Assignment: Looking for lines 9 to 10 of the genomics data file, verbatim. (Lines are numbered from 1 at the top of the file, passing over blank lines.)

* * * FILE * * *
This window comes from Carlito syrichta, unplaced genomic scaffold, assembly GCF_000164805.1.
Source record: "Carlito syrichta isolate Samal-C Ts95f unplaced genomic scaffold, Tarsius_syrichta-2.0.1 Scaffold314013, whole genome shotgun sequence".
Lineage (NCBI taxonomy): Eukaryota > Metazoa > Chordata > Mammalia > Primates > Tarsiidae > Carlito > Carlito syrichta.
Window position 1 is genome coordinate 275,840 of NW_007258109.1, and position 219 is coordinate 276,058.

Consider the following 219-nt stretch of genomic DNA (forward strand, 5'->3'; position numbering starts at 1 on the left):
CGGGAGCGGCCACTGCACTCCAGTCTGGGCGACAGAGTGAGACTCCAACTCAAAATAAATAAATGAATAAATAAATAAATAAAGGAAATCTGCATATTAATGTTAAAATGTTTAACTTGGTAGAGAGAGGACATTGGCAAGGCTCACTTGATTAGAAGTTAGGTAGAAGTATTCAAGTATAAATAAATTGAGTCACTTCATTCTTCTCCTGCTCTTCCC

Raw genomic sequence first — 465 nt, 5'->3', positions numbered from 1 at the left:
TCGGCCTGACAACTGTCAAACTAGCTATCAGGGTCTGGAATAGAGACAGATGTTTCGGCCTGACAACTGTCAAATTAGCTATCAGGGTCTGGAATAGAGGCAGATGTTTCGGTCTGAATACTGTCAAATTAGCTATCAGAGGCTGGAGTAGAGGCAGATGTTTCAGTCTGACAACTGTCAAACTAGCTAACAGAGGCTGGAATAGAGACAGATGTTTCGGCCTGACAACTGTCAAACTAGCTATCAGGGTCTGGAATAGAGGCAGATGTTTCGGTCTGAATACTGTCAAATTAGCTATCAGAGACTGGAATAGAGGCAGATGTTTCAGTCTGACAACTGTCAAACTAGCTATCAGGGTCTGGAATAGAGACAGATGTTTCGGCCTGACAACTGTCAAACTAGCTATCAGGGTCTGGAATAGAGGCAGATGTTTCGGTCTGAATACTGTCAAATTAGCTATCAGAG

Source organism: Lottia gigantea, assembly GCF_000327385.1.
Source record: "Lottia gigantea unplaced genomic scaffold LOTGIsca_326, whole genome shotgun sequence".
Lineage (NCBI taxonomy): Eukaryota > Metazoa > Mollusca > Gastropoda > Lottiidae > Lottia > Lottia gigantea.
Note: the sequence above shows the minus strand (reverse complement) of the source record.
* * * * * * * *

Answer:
Source organism: Lottia gigantea, assembly GCF_000327385.1.
Source record: "Lottia gigantea unplaced genomic scaffold LOTGIsca_326, whole genome shotgun sequence".